SOME players have the ability to grab a game by the scruff of the neck and shake it so vigorously that journalists prone to hyperbole can forget that anyone else is on the park. Others can have an equal (or greater) influence on the outcome of matches in a far more understated manner, by helping set the tone of a team’s overall approach – rarely hogging the headlines but working selflessly to create an environment which allows others to flourish. Heriot’s captain Rory Carmichael fits into this second category.
“He brings a calmness and togetherness to the group due to his standing within the club. For me, his appreciation of how I want the boys to play means he can deliver and back-up my messages, making us a one message group. He leads on and off the field which brings him respect and backing from all,” says Heriot’s head coach Phil Smith.
Carmichael shifts in his seat, slightly self-consciously, when this is put to him.
“I suppose Phil and I see the game the same way most of the time, but we have an environment where people are comfortable speaking up if they don’t agree with something he or I or anybody else is saying,” says the 31-year-old inside centre.
“But I think everybody here buys into the general theme that we want to play expansive rugby off the power play of an unbelievable pack. We think it is simple, and hopefully anyone coming into the side thinks it is simple, too.”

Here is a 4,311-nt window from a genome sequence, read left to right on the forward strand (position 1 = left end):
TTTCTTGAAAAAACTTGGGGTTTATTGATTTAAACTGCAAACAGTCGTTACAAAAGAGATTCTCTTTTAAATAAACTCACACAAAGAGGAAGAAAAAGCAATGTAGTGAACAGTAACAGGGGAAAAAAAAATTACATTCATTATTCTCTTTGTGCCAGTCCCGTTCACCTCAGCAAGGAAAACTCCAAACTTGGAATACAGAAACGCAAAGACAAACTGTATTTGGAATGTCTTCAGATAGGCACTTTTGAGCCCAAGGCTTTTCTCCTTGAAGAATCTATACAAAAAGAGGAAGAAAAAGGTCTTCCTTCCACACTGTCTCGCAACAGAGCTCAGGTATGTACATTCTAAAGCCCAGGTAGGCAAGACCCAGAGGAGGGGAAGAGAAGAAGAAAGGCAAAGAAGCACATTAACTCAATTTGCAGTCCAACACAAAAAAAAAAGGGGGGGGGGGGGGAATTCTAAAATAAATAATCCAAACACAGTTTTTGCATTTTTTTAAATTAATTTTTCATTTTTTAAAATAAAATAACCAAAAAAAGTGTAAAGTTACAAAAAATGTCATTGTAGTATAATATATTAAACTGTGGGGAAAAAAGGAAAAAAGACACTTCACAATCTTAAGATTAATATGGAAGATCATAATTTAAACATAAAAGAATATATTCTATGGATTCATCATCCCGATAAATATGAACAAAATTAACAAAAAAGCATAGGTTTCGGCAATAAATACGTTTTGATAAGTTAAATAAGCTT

This basic game-plan was evident last Friday night, when Heriot’s took their time but eventually ground out a convincing victory over Watsonians under the lights at Myreside.
“We just had to wear them down. I wouldn’t say we were worried at half-time but we were very conscious that we’d had the ball for almost all of the first 40 minutes and not managed to break down their very solid defence. Fortunately, we managed to build a bit of territorial pressure in the second-half, when Stuart Edwards found his kicking boots and and started pinging it into the corners, and that eventually told,” says Carmichael, who is initially from Perth and is an energy consultant from 9am to 5pm, Monday to Friday.
That Watsonians match could be used as a metaphor for Heriots’ overall season so far. They flattered to deceive in frustrating defeats to Stirling County at home and Marr away at the start of the campaign, but then regrouped and built up an impressive head of steam with a sequence of victories against Glasgow Hawks, Hawick and, of course, Watsonians.
“Last season we lost four out of our first six league games and if you look back over the five or six years I have been at the club, we’ve only once – the year we got the double [2015-16] – won our first match, so there was no panic,” is Carmichael’s typically pragmatic analysis.
“In the first game we put it down to our set-piece malfunctioning completely, whereas that is normally one of our strongest points, and in the second game we had a lot of pressure and the game was there to be won but little decisions went against us – so we knew the things that were letting us down were all fixable.”
“We didn’t, in all honesty, have much momentum coming into the season,” he acknowledges. “We had a pretty disjointed pre-season with a lot of boys – including myself – unavailable for our warm-up matches. So, the familiarity wasn’t there in the first few games and everyone was still buying into what we are trying to do, but now that understanding is there and we’re doing the basic things well. So hopefully we can build on that.”